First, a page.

What makes a great summer song? Typically, the Song Of The Summer bubbles up via some haphazard formula that includes airplay, chart ranking, and how quickly the beat worms its way into your brain and stays there.
"Call Me Maybe" by Carly Rae Jepsen was a perfect Song Of The Summer. It charted highly, spurred an imitation video craze, and was hella catchy. "Blurred Lines" may have been controversial, but it, too was incredibly catchy, dancey and enjoyable. I have even softened towards Iggy Azalea's "Fancy," with its braggy bass line and mediocre rapping.
Wiz Khalifa's "See You Again" is topping the charts right now (and it's been there for weeks), but it isn't a song to be played at late-night booze-filled summer parties, or during the day to motivate you through work. "See You Again" is a song about death, and mourning the loss of a young man gone too soon. "See You Again" is the kind of song that makes bros cry, and the last thing you need at your summer banger is boys crying. Even "Uptown Funk," with its incessant beat and year-long reign on the chart, would be better for summer nights than this sappy song.
2015 hasn't given us a great Song Of The Summer (yet). "Uptown Funk" is too old, "Thinking Out Loud" is too slow, and "Bad Blood" only hit no. 1 because of the video. So. Here are 7 songs worthy of summer 2015, even if none of them will ever top the charts.
Shamir's "On the Regular" is a weird song. There's the cowbell, and the quick pace coupled with a bass that jumps around. From its very first line — "Hi, hi, howdy, howdy, hi, hi!" — it announces itself as the upbeat, really silly Song Of The Summer we deserve. It's chill enough to play by the pool, fun enough to start a party, and infectious enough to stick in your brain.
"Fight Song" is maybe the only song on my list chart that does have a chance of hitting number one and becoming a true Song Of The Summer. Currently, it's stuck at number 15, where it has been chilling for a few weeks. Platten's empowering, anthemic pop-country rack harkens back to a younger, more-naive Taylor Swift (who has also helped Platten get a listening base). "Fight Song" is just the kind of song you want to yell along to in your car with the windows down, and there's nothing more summer than that.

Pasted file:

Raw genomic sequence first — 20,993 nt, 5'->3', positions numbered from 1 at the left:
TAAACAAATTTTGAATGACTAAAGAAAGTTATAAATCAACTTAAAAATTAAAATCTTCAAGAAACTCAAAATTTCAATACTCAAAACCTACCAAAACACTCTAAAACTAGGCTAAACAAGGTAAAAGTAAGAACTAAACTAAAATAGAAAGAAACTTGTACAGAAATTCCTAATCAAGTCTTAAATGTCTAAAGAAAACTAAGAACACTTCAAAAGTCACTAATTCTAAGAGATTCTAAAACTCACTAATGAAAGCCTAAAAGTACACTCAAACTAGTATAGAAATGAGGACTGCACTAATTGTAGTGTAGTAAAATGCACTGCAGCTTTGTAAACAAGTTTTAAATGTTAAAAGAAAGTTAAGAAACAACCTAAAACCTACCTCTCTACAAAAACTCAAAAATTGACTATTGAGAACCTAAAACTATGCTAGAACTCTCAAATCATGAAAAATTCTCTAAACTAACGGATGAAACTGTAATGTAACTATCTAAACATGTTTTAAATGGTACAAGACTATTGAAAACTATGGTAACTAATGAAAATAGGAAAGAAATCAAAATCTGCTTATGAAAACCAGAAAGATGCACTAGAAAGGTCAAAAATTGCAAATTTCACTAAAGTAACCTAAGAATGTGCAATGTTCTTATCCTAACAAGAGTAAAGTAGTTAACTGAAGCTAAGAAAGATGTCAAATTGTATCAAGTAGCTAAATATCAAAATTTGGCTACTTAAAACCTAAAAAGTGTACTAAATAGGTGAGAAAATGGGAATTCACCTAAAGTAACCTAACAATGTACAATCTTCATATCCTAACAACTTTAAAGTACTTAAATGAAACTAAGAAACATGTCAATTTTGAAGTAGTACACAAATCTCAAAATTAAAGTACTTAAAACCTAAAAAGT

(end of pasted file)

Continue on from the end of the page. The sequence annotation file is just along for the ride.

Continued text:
"Weight in Gold" premiered on June 30, the first day of Zane Lowe's new radio show on Apple's Beats 1 Radio, and has an approachability in its high vocals and glittering soulful beats that make it addicting. Gallant's full LP should drop later this year, but there's no harm in embracing this lead single ahead of time.
"I Know There's Gonna Be (Good Times)" has a little bit of everything: The smoothness of barber shop pop, the grit of rap, and the flickering notes of EDM. In Colour, Jamie XX's debut album, has received rave reviews for its supreme ability to sample, blend, and produce crowd-pleasing, dancefloor-ready hits. This is the song you want to hear in a club and on your porch.
For a summer song with a little more edge, try Halsey's "Hold Me Down," with lines like "I'm helpless/ clinging to a little bit of spine" and "throw me in the deep end/watch me drown." But there's something undeniably warm about Halsey's harmonies — and coupled with the electronic bubbling, it sounds like the kind of song that plays over and over again for hours before you notice.
If soul music is undergoing a revival, Leon Bridges must be at the front of the pack. His debut album Coming Home is a syrupy sensational trip through the history of soul music. "I'd swim the Mississippi River/ for you to give me another start, girl," Bridges sings in "Better Man." With Marvin Gaye and Sam Cooke vibes, Bridges' songs are raw while feeling incredibly upbeat.
18-year-old Alessia Cara has only released one single, "Here," but her smoky voice and inspiring confidence could carry her far. The bass line might seem familiar since it was in Portishead's 1995 hit "Glory Box" (and Tricky's "Hell Is Around the Corner" — lifted from Isaac Hayes' "Ike's Rap") and has the same moody vibe. "Here" is a song about being at a party but wanting to leave — and the benefits of just staying in. "Really, I would rather be at home all by myself," Cara sings, and sometimes, even in the summer, ain't that the truth?
Kelsey McKinney is a culture staff writer for Fusion.